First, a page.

In Organic chemistry, isomers are groups of molecules with the same molecular formula but differ in the arrangement of atoms within the molecule. The isomers will have different properties such as boiling point and melting point etc.
Classifications Of Isomers
Isomers are categorized according to the chemical structure of the compound as shown below.
Isomers are mainly classified into structural isomers and stereoisomers. The detailed explanation is given below.
Structural isomers are also called constitutional isomers. The molecules will have the same chemical formula but differ in the arrangement of atoms or functional groups within the molecules. The phenomena is known as structural isomerism. Structural isomers are further classified as,
1. Chain isomers
The molecules will have the same chemical formula but differ in the arrangement of carbon branching.
Example: Structure of pentane can also be written as isopentane and neopentane.
2. Position Isomers
The molecules will have the same chemical formula but differ in the arrangement of position of the functional group or substituted atoms.
Example: Position isomers of C3H7Br
3. Functional Isomers
The molecules will have the same chemical formula but they differ in the arrangement of functional groups in the compound.
Example: Functional isomers of the compound with chemical formula C3H6O
The compounds will have the same molecular formula but differ in the special arrangement of the atoms or functional group within the molecule. Stereoisomerism is further classified as Geometrical isomerism and optical isomerism. The two terms to understand under stereoisomers are
- Enantiomers: Non- superimposable mirror images (Optical isomers).
- Diastereomers: They are neither superimposable nor mirror images.
1. Geometrical isomerism
Geometrical isomerism is also known as cis-trans isomerism. The geometrical isomers will have the same chemical formula but differ in the position of atoms in three-dimensional space.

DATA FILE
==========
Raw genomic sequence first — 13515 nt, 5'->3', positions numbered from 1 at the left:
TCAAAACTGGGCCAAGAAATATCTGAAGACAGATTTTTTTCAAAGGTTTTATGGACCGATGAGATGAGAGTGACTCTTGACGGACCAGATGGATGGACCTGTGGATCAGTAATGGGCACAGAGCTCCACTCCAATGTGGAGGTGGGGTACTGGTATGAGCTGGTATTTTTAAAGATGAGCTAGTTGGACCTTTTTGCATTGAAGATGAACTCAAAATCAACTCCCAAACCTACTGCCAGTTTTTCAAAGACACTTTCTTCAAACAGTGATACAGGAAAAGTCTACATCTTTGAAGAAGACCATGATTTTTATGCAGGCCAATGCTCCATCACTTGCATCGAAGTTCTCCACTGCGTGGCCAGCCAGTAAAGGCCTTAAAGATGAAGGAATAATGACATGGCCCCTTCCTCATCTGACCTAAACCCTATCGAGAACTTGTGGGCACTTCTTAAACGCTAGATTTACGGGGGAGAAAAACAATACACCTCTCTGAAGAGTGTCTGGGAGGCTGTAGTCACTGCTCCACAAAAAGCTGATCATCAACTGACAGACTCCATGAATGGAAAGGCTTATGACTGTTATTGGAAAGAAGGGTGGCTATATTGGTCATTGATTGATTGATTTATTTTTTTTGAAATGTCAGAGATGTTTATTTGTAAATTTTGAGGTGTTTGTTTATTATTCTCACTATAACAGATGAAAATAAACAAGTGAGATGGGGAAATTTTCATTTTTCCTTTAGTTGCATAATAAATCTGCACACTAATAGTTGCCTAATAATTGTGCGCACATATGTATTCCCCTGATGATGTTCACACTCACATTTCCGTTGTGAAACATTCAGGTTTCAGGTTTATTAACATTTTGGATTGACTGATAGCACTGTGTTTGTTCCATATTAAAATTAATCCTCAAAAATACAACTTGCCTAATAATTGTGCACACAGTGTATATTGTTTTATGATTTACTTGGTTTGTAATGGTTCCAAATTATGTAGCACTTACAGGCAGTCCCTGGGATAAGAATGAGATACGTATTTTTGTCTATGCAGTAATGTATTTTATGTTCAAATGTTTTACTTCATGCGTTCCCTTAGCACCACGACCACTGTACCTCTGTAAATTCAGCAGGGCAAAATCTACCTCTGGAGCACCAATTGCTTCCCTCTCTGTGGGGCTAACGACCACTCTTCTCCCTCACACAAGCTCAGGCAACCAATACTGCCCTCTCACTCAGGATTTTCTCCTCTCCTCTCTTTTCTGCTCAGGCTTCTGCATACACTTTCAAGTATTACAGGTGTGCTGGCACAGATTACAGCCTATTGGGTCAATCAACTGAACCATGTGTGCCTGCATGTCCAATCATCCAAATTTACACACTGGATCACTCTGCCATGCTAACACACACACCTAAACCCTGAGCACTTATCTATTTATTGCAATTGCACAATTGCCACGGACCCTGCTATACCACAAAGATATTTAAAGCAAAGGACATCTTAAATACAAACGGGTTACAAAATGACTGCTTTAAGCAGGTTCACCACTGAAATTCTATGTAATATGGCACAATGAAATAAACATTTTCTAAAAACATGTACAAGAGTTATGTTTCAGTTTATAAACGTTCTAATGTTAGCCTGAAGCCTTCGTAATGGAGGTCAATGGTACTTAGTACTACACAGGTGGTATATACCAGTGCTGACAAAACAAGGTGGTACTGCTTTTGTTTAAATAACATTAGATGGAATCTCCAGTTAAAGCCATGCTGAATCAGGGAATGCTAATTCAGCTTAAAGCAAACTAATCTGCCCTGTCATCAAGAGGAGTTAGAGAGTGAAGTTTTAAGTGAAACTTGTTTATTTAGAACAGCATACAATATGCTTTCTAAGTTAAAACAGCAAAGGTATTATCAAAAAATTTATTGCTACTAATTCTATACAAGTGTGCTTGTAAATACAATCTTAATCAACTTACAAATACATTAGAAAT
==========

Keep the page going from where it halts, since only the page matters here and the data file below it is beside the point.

Example: Cis – trans isomers of 2- Butene compound
2. Optical isomerism
The optical isomers will have the same chemical formula but differ in the spatial arrangement of atoms in three-dimensional space and the phenomena are known as optical isomerism. The compound which undergoes optical isomerism is known as a chiral molecule.
The term optical isomerism is due to the reason that a plane-polarized light passes through the enantiomer (1) and it rotates. When the plane-polarized light passes through a pair of an enantiomer (1), it turns in the opposite direction with the same magnitude.
The Important Concept Of Optical Isomerism
- There are simple compounds which demonstrate optical isomerism as two isomers known as enantiomers.
- One enantiomer solution rotates the polarizing plane in the clockwise direction. This enantiomer is called form (+).
- The other enantiomer’s solution rotates the polarisation plane in an anti-clockwise direction. That enantiomer is known as the (-) form.
- If the two solutions are of the same concentration, then the amount of rotation induced by the two isomers is the same but in a different direction.
- When optically active compounds are produced in the laboratory, the two enantiomers often appear as a mixture of 50/50 of them. The mixture is called racemic or racemate mixture.
- The racemic mixture does not affect plane-polarized light.
- An alternative way of defining the (+) and(-) forms is by using the lowercase letters d- and l- respectively which indicates the dextrorotattion and laevorotation.
Examples 1: Enantiomers or optical isomers of alanine
Example 2: Optical isomers of glucose
The chemical formula of the glucose is C6H12O6 and the glucose structure is given below.
The number of Chiral carbon atoms in glucose are 4. So the number of optical isomers possible in the glucose structure is 16.
2n = 24 = 16
Example 3: Optical isomers of Butan-2-ol